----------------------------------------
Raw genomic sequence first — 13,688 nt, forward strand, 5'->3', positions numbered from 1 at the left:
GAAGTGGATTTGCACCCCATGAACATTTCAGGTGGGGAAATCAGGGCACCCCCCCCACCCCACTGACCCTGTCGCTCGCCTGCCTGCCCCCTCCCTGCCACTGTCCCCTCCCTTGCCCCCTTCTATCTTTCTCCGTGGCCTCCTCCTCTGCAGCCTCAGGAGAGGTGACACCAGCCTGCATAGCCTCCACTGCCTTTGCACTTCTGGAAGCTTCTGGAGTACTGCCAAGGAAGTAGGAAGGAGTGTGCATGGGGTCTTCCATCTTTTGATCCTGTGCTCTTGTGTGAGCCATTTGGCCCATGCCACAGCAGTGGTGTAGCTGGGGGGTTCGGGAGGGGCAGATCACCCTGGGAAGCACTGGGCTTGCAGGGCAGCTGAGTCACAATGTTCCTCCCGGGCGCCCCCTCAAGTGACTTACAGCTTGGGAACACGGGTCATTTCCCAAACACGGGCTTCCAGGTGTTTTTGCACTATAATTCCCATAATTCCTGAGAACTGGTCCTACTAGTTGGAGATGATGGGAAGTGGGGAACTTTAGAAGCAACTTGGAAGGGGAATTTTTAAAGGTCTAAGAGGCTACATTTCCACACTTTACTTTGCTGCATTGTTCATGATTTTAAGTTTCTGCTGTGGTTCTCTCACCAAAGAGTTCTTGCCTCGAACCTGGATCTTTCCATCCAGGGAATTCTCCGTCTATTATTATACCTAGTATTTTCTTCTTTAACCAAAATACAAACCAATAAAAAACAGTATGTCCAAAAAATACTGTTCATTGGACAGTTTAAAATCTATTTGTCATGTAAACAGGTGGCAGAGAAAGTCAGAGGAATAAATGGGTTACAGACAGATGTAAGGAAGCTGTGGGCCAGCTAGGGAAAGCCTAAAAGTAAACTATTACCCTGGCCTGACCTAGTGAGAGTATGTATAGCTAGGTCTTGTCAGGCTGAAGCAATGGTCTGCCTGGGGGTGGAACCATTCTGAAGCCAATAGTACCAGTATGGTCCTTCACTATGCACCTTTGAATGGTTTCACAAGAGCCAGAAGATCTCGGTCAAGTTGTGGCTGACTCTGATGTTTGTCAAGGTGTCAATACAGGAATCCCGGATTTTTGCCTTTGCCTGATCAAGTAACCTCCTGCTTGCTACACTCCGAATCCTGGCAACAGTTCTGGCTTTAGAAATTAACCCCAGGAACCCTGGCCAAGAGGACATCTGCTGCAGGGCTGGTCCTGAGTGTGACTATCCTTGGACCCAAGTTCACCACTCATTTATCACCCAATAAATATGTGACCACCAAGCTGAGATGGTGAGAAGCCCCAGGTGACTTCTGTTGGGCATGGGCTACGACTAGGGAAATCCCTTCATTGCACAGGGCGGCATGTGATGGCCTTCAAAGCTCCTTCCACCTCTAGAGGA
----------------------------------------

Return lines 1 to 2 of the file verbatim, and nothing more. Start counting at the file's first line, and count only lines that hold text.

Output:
Raw genomic sequence first — 13,688 nt, forward strand, 5'->3', positions numbered from 1 at the left:
GAAGTGGATTTGCACCCCATGAACATTTCAGGTGGGGAAATCAGGGCACCCCCCCCACCCCACTGACCCTGTCGCTCGCCTGCCTGCCCCCTCCCTGCCACTGTCCCCTCCCTTGCCCCCTTCTATCTTTCTCCGTGGCCTCCTCCTCTGCAGCCTCAGGAGAGGTGACACCAGCCTGCATAGCCTCCACTGCCTTTGCACTTCTGGAAGCTTCTGGAGTACTGCCAAGGAAGTAGGAAGGAGTGTGCATGGGGTCTTCCATCTTTTGATCCTGTGCTCTTGTGTGAGCCATTTGGCCCATGCCACAGCAGTGGTGTAGCTGGGGGGTTCGGGAGGGGCAGATCACCCTGGGAAGCACTGGGCTTGCAGGGCAGCTGAGTCACAATGTTCCTCCCGGGCGCCCCCTCAAGTGACTTACAGCTTGGGAACACGGGTCATTTCCCAAACACGGGCTTCCAGGTGTTTTTGCACTATAATTCCCATAATTCCTGAGAACTGGTCCTACTAGTTGGAGATGATGGGAAGTGGGGAACTTTAGAAGCAACTTGGAAGGGGAATTTTTAAAGGTCTAAGAGGCTACATTTCCACACTTTACTTTGCTGCATTGTTCATGATTTTAAGTTTCTGCTGTGGTTCTCTCACCAAAGAGTTCTTGCCTCGAACCTGGATCTTTCCATCCAGGGAATTCTCCGTCTATTATTATACCTAGTATTTTCTTCTTTAACCAAAATACAAACCAATAAAAAACAGTATGTCCAAAAAATACTGTTCATTGGACAGTTTAAAATCTATTTGTCATGTAAACAGGTGGCAGAGAAAGTCAGAGGAATAAATGGGTTACAGACAGATGTAAGGAAGCTGTGGGCCAGCTAGGGAAAGCCTAAAAGTAAACTATTACCCTGGCCTGACCTAGTGAGAGTATGTATAGCTAGGTCTTGTCAGGCTGAAGCAATGGTCTGCCTGGGGGTGGAACCATTCTGAAGCCAATAGTACCAGTATGGTCCTTCACTATGCACCTTTGAATGGTTTCACAAGAGCCAGAAGATCTCGGTCAAGTTGTGGCTGACTCTGATGTTTGTCAAGGTGTCAATACAGGAATCCCGGATTTTTGCCTTTGCCTGATCAAGTAACCTCCTGCTTGCTACACTCCGAATCCTGGCAACAGTTCTGGCTTTAGAAATTAACCCCAGGAACCCTGGCCAAGAGGACATCTGCTGCAGGGCTGGTCCTGAGTGTGACTATCCTTGGACCCAAGTTCACCACTCATTTATCACCCAATAAATATGTGACCACCAAGCTGAGATGGTGAGAAGCCCCAGGTGACTTCTGTTGGGCATGGGCTACGACTAGGGAAATCCCTTCATTGCACAGGGCGGCATGTGATGGCCTTCAAAGCTCCTTCCACCTCTAGAGGA